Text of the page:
by Rajiv Biswas; 2013 Palgrave Macmillan, New York (Amazon); 10 chapters, 197 pages
Future Asia looks at how a consumer and business revolution driven by Asia will sweep through the world order in the next decade. With its traditional growth engines in the US and Europe failing, the world is looking to Asia for economic solutions. The rise of consumer markets, MNCs, banking institutions and entrepreneurship from China, India and ASEAN (Association of Southeast Asian Nations) are increasingly being seen as the new growth drivers for the world.
Western multinationals face increasing competition from rapidly growing multinationals in emerging economies, such as Hyundai, Tata and Acer. But regional and global competition for natural resources such as oil, water and land will heighten political tensions. Existing structures of global political and economic governance will also increasingly be challenged (especially the United Nations, World Bank and IMF), as the rise of new Asian economic powers alters the global geopolitical order that has dominated the world since the end of World War II.
These changes are well captured by Rajiv Biswas, senior director and Asia Chief Economist at IHS Global Insight. He has previously worked as an Asia-Pacific expert for The Economist Group, UBS, The Commonwealth Secretariat, the Royal Bank of Scotland, and the Japanese government. He has studied at the London School of Economics and Imperial College and has published over 100 articles on economics, trade and investment. Biswas’s family has roots in South Asia, and he has lived in Burma, Ethiopia, Japan and the UK.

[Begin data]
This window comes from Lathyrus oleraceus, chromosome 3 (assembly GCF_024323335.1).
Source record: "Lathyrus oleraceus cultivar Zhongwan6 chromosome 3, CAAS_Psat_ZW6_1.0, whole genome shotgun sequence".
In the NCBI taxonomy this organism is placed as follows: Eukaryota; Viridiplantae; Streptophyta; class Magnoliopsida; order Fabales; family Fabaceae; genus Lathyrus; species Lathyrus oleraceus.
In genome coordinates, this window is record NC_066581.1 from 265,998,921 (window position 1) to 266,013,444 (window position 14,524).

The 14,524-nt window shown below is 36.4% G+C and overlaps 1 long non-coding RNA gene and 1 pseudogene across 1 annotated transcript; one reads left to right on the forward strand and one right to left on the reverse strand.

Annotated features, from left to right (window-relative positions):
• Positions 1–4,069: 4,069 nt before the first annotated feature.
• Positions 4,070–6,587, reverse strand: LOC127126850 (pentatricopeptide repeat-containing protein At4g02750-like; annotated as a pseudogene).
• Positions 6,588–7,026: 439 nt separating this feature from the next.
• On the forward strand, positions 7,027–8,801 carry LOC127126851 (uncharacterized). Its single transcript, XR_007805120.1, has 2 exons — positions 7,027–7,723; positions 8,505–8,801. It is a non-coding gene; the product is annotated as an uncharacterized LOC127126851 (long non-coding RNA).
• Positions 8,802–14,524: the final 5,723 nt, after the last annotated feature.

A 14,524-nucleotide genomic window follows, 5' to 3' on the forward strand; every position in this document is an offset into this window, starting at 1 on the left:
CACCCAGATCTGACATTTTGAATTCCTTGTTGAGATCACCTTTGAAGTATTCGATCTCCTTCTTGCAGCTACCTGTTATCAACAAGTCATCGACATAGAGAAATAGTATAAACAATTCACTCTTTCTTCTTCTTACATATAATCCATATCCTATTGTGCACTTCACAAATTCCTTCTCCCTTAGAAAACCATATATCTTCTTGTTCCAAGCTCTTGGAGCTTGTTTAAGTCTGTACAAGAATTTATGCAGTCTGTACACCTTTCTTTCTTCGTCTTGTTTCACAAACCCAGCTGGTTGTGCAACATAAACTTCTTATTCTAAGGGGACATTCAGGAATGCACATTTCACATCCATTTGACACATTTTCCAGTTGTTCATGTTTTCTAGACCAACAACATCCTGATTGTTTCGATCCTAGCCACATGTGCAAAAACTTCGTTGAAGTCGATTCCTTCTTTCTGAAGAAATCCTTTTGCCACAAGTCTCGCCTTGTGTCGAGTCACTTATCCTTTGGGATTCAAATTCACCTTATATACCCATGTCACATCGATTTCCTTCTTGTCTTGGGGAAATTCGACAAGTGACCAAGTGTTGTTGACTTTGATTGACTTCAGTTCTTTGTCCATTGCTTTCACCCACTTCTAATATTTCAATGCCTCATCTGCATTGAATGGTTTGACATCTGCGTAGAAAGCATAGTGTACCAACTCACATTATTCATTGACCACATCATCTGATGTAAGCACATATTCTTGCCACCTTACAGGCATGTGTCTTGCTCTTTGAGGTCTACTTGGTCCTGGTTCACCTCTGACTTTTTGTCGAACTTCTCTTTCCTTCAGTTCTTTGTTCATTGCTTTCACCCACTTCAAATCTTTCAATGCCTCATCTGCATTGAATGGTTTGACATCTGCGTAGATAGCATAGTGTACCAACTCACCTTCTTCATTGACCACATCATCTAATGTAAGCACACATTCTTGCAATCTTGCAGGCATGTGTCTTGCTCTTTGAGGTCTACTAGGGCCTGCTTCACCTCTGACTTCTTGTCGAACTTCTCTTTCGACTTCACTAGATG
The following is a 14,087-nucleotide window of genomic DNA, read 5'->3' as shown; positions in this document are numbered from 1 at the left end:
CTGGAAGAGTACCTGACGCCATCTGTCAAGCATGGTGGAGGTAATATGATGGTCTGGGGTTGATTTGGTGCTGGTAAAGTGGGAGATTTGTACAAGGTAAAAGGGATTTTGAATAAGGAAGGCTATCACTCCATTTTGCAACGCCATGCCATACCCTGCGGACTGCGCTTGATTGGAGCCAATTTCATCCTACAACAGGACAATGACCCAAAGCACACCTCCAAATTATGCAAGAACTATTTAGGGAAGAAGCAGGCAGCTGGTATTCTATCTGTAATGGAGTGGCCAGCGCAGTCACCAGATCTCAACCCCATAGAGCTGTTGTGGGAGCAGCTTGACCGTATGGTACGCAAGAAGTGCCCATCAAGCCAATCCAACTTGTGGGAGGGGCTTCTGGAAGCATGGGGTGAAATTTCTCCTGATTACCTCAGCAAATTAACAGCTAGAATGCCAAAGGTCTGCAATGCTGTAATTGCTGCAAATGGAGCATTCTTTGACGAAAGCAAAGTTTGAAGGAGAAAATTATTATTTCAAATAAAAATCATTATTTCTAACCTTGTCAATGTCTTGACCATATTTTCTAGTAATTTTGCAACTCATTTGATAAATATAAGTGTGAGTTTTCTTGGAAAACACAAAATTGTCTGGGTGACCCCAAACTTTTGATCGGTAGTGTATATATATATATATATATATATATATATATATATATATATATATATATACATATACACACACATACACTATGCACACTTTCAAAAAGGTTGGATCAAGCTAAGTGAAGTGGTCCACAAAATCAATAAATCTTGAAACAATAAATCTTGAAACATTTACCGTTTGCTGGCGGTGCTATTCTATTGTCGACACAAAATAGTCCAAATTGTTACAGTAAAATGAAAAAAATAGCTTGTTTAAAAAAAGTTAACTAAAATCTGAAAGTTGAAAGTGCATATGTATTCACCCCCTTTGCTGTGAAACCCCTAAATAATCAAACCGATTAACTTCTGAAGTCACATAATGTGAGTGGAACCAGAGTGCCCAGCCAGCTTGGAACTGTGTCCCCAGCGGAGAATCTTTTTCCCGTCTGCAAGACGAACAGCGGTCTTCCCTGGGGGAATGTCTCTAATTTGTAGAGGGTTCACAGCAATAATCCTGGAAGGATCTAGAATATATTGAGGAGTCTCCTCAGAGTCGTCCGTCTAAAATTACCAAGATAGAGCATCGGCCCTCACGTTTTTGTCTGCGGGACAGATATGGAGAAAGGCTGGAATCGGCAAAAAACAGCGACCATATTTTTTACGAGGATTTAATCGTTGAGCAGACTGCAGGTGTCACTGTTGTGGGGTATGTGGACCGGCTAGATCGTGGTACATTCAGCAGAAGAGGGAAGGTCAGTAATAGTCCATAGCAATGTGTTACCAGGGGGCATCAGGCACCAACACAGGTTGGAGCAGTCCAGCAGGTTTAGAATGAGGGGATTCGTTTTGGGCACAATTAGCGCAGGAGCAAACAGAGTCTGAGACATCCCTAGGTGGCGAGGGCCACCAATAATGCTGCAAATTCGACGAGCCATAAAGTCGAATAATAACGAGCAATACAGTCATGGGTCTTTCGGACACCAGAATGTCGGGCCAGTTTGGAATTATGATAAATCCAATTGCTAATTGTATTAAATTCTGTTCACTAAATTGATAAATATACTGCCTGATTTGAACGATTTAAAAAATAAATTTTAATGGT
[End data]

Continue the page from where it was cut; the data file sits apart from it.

In media interviews, Biswas has also criticised the sense of disbelief in Europe that Asia can be growing when Europe is so weak; many European companies have seen Asian markets as ‘helpful’ but not the main focus. He predicts that the tipping point will come around 2020, when the GDP of emerging markets will be greater than that of developed economies.
The book begins by tracing the birth of modern Asia after centuries of colonialism, and becoming independent in the middle of the 20th century right in the middle of the Cold War. Asian countries witnessed horrendous loss of life in the middle of the last century: the partition of India, the war between North and South Korea, Vietnam’s wars with France and the US, the Japanese invasion of China, and the communist purge in Indonesia.
The world looks very different now, thanks to a range of economic waves: (1) Japan (2) South Korea, Taiwan, Hong Kong, Singapore, Malaysia (3) China (4) India (5) Indonesia, Thailand (6) frontier economies: Vietnam, Cambodia, Bangladesh, Myanmar, Sri Lanka.
Challenges for Asia in future include losing some competitive advantage as wage levels rise (eg. movement of low-cost manufacturing from Japan to China, and then on to southeast Asian countries), fiscal management (eg. Japan losing two decades of growth), and shortage of management talent (eg. for globalising Indonesian companies).